The emergence and evolution of child politics in comparative perspective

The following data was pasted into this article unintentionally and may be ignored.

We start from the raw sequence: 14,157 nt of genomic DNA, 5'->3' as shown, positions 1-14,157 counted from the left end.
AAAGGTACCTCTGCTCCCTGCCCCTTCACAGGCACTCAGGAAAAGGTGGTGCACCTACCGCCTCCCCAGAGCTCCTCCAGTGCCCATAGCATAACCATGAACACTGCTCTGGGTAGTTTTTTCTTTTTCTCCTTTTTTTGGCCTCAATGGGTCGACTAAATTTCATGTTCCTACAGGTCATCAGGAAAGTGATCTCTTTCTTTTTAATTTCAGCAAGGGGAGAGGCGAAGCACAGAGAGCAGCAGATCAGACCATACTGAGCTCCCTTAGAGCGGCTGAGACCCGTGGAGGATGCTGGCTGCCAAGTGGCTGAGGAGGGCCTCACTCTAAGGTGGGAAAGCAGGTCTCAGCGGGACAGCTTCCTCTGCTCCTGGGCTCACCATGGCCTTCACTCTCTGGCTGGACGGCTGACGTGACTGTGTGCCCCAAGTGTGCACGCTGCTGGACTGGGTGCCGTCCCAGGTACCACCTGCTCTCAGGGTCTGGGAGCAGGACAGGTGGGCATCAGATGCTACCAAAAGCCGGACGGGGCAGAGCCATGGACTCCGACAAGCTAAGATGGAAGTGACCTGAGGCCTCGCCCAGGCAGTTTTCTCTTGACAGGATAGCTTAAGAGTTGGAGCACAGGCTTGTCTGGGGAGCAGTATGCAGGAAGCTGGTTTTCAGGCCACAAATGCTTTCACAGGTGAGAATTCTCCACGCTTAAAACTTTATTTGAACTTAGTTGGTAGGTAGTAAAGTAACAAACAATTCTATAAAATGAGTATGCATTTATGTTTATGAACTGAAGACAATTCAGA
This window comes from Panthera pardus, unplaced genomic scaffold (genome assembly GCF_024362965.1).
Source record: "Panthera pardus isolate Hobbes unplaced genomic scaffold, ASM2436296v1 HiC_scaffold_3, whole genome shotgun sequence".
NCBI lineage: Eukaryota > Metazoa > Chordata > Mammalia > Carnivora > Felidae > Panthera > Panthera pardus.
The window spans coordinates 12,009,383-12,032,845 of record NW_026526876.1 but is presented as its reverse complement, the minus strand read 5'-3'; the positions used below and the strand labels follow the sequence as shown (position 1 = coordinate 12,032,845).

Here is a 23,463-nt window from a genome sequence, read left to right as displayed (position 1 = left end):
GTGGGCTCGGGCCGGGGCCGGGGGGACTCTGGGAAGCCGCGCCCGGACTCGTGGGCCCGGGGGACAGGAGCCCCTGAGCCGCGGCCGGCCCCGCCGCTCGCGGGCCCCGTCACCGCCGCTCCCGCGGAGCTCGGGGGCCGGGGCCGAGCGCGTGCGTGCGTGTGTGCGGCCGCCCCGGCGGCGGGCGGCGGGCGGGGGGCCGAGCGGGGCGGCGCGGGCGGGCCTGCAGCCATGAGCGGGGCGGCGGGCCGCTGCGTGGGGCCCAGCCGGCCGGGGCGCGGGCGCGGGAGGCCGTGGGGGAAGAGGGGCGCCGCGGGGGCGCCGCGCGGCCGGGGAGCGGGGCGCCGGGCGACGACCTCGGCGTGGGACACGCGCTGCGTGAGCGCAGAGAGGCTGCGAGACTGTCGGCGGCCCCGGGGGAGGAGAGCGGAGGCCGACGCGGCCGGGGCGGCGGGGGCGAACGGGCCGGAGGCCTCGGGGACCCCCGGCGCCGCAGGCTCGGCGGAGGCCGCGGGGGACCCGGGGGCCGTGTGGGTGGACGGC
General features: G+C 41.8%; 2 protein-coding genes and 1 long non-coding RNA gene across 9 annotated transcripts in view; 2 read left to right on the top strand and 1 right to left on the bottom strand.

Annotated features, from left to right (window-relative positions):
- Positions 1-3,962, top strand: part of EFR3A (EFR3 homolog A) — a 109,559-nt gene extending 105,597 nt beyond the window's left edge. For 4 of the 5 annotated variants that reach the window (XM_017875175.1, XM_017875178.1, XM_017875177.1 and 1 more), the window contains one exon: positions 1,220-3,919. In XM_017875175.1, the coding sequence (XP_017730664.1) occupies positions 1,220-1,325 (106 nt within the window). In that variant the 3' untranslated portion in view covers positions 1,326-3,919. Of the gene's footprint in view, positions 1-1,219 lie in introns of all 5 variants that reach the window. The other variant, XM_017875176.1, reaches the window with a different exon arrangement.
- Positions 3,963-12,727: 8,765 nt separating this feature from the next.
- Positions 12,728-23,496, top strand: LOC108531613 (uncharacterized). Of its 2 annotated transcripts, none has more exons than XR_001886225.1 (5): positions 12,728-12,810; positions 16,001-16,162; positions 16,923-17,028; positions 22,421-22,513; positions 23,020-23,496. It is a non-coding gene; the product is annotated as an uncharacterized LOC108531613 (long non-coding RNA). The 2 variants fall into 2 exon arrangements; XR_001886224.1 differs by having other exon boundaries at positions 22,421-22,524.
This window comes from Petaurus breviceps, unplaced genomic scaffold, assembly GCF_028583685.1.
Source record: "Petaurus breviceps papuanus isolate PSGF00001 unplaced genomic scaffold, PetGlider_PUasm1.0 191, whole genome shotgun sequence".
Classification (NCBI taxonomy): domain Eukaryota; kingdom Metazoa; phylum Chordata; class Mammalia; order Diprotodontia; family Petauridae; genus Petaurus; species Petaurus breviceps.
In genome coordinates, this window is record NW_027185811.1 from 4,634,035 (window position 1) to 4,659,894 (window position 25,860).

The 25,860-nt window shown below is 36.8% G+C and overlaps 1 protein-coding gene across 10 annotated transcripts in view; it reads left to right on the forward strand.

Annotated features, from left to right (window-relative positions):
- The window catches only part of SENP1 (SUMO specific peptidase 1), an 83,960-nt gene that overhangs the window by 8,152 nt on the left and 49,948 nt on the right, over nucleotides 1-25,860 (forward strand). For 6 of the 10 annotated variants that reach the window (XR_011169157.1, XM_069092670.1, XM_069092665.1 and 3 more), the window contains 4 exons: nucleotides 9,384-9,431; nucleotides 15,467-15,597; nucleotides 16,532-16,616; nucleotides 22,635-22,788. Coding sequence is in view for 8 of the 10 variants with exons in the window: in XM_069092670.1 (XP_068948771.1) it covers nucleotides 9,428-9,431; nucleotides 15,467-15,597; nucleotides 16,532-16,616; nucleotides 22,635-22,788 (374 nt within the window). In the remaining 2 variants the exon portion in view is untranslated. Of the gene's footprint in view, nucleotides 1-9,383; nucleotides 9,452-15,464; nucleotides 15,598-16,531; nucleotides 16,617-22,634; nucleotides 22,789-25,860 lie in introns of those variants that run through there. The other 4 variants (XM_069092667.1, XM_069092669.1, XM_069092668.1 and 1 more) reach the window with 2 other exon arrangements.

The UN Convention of the Rights of the Child (CRC) is commonly summarized through the three P’s: provision, protection and participation. The convention holds an agency oriented view of children and adopts a multidimensional approach to children’s welfare. The overarching purpose of this project is to analyze the emerging phenomenon of child policy since 1960 in a comparative perspective. On a normative level this framework is inspired by the CRC. On a theoretical level, it attempts to incorporate the notion of participatory rights into the definition of child welfare. We have elaborated a conceptual framework for analyzing child policy, including a taxonomy for different kinds of interventions, that will be tested as an instrument for classifying and mapping the child policy development among the most advanced OECD countries in a genealogical perspective. The project builds on the feminist critique of mainstream welfare state research but contends that the de-familialization has not been taken to the full to view all members of the family as individual units and rights-bearers. Building on the insights from the childhood literature and children’s rights, we will identify important dimensions of child policy. Variations along those dimensions will give different types of child policy regimes. The task of the project is to apply this conceptual framework in a critical examination of the social policy development in Sweden and other OECD countries over the past decades. A comparative case study of Norway and Sweden will generate hypotheses about positive and negative factors for the emergence and development of child policies. On the agenda is how child well-being can be improved by taking into account different dimensions of child welfare in the design of policies.